NEAL CONAN, host:
The United Nations is scheduled to vote tomorrow on the makeup of a new human rights council. It will be responsible to protect and promote human rights around the world.
The United States has no chance of a seat at the table. The Bush administration decided to sit out the first election saying it wanted a stronger organization. Some human rights groups criticize that decision saying the U.S. will miss out on the opportunity to shape the new council during its first year.
The new human rights council replaces the former Commission on Human Rights. That body was criticized for including countries like Sudan and Zimbabwe, some of the world's worst human rights violators, as members.
New rules and restrictions for membership are meant to keep offenders off the council and give the U.N. better enforcement mechanisms. Gay McDougall advised the U.N. in testimony last year leading to the new human rights council. She's a U.N. independent expert on minority rights and past executive director of Global Rights, which is a human rights organization.
She's with us now by phone from New York. And thanks very much for being with us today.
Ms. GAY MCDOUGALL (Human Rights Advocate): Well, thank you.
CONAN: The U.N. eventually had to scrap the Commission on Human Rights. What makes this new human rights council better and different?
Ms. MCDOUGALL: Well, the expectation is that first of all it should have a membership of states that have promised to uphold the standards of human rights; that have had to pass a higher threshold for obtaining membership. Now a majority of states in the general assembly have to vote in favor of each and every member of the council. Before the membership was based on sort of a closed regional slate of country candidates. That left no room for evaluating the records of the members or of substituting other nominees.
So first of all, you know, the hope is that we'll have new countries that are on it because they believe in human rights and because they've pledged to have good records themselves.
It will be open to a vote - by a serious vote - by a larger number of the world's countries. And we hope that, you know, that's going to create a new ethos, a new political culture, if you will, on the council that will make it more effective than the commission was.
CONAN: It sounds like a lot will depend on who gets elected tomorrow and what choices are made come June when the new members will go ahead and meet for the first time.
Ms. MCDOUGALL: That's absolutely right. The council will have 47 seats on it, and that's a few less than the commission. But there's 65 countries running for those 47 states. And as I said, there's now been posted on various Web sites, compilations of records of their voting patterns in the past; their accession to the sort of core human rights treaties; a whole, you know, list of ways to evaluate whether or not they are good governments that are good citizens of the world, in terms of their human rights records.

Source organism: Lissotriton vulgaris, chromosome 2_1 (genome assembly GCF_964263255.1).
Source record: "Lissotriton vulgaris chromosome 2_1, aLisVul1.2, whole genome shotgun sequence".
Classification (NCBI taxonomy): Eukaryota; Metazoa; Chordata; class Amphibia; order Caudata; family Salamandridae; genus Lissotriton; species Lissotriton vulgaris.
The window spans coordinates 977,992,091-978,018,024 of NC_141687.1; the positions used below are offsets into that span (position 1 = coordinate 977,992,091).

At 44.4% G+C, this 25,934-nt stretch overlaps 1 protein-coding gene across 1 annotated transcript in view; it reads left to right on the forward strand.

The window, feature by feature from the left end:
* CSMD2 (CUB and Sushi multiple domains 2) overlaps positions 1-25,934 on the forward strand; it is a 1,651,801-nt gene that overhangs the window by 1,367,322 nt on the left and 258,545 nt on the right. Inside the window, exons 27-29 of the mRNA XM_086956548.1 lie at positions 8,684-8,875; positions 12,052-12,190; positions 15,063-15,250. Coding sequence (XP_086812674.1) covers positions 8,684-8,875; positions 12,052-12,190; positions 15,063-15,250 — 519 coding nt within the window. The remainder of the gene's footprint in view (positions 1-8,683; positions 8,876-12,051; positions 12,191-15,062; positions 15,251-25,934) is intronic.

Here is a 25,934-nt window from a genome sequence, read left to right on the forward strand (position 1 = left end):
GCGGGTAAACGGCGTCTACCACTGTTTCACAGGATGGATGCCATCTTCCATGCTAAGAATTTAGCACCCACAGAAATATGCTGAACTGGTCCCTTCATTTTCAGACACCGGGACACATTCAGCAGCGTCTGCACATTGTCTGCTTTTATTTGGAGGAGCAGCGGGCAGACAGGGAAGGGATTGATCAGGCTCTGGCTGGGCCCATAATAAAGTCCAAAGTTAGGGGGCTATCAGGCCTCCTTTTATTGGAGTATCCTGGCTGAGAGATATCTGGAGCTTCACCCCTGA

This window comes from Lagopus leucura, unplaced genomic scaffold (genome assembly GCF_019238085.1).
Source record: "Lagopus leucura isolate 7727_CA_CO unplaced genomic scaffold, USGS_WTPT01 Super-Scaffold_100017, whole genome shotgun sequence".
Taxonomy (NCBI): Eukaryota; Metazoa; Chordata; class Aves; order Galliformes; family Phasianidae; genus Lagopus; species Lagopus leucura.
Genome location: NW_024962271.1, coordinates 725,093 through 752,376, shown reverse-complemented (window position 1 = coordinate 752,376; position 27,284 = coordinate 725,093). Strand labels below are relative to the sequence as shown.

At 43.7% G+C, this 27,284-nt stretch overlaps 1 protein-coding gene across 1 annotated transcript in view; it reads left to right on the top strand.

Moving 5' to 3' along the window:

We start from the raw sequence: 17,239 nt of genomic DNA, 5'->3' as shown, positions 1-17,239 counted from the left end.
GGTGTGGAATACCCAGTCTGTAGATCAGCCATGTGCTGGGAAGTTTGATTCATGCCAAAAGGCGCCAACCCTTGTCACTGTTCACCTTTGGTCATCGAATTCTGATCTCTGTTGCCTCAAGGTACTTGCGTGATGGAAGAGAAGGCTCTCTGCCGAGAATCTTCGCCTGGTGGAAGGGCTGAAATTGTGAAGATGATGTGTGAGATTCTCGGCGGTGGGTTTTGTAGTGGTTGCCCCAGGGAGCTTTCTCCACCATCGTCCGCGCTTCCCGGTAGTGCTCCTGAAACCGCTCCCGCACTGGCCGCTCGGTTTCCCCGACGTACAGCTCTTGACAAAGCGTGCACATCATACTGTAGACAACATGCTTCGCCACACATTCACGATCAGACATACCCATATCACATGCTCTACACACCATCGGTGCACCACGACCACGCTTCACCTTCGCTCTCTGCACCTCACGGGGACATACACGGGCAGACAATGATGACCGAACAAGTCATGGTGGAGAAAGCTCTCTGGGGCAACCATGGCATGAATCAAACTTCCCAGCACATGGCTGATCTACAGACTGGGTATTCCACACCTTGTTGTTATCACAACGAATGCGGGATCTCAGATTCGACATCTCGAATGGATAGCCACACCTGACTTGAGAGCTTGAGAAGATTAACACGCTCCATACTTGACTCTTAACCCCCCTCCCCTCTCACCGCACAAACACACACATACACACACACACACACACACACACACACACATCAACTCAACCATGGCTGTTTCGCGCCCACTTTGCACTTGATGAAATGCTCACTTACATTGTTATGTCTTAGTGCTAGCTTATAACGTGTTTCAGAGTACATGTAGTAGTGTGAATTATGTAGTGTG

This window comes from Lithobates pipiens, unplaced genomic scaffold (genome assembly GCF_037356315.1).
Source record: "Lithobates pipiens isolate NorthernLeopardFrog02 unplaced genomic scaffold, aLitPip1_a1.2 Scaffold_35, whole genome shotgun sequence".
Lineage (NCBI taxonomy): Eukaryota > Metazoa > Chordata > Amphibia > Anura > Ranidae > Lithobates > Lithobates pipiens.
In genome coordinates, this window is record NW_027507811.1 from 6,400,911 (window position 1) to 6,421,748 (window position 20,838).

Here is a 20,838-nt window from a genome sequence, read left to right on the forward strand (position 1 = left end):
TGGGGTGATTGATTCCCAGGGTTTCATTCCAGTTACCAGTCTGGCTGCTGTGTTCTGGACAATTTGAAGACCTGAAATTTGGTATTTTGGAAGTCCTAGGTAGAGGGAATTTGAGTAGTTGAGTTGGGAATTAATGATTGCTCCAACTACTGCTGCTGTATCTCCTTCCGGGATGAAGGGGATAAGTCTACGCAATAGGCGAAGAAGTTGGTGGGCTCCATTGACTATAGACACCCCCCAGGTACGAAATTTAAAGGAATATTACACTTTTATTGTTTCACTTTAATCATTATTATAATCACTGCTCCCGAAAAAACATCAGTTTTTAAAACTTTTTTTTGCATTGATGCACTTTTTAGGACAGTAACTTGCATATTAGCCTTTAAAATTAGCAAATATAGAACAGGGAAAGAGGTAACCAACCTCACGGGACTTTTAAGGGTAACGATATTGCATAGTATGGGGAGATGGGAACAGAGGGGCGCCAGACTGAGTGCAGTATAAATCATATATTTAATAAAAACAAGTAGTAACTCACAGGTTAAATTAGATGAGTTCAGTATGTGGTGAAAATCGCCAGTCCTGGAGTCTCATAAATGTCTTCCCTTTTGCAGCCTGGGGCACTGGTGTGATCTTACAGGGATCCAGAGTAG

CONAN: At this point, even the Bush administration, which as we mentioned earlier, has been critical of this new body, is, though, offering political and financial support. Do you think the controversy's dying away a little bit?
Ms. MCDOUGALL: Well, I hope the controversy is dying away. But I think that many of us in the human rights world are disappointed that the United States voted against the council and is, indeed, not putting itself up for election.
CONAN: Well, I guess there is the possibility, and we have to consider it, that the new human rights council could suffer the same fate as the old one.
Ms. MCDOUGALL: You know, of course it could. But everything depends on the 47 member states that take their seats in June when the council is inaugurated and their commitment to, you know, integrity of the process. They are now going to have the ability to rethink many of the procedures, to rethink the agenda in many ways, and to address whatever deficiencies existed in council.
And there were definitely deficiencies. But I just want to point out that there were also great successes for the human rights community of great significance over the past, you know, three or four decades with the commission.
So we're all hoping that they're not going to throw out the baby with the bath water and that important aspects of how the commission operated are going to be saved into this new council.
CONAN: Gay McDougall, thanks very much for being with us today.
Ms. MCDOUGALL: Thank you.
CONAN: Gay McDougall, a U.N. independent expert on minority rights and past executive director of Global Rights, a human rights organization. She joined us by phone from New York City.
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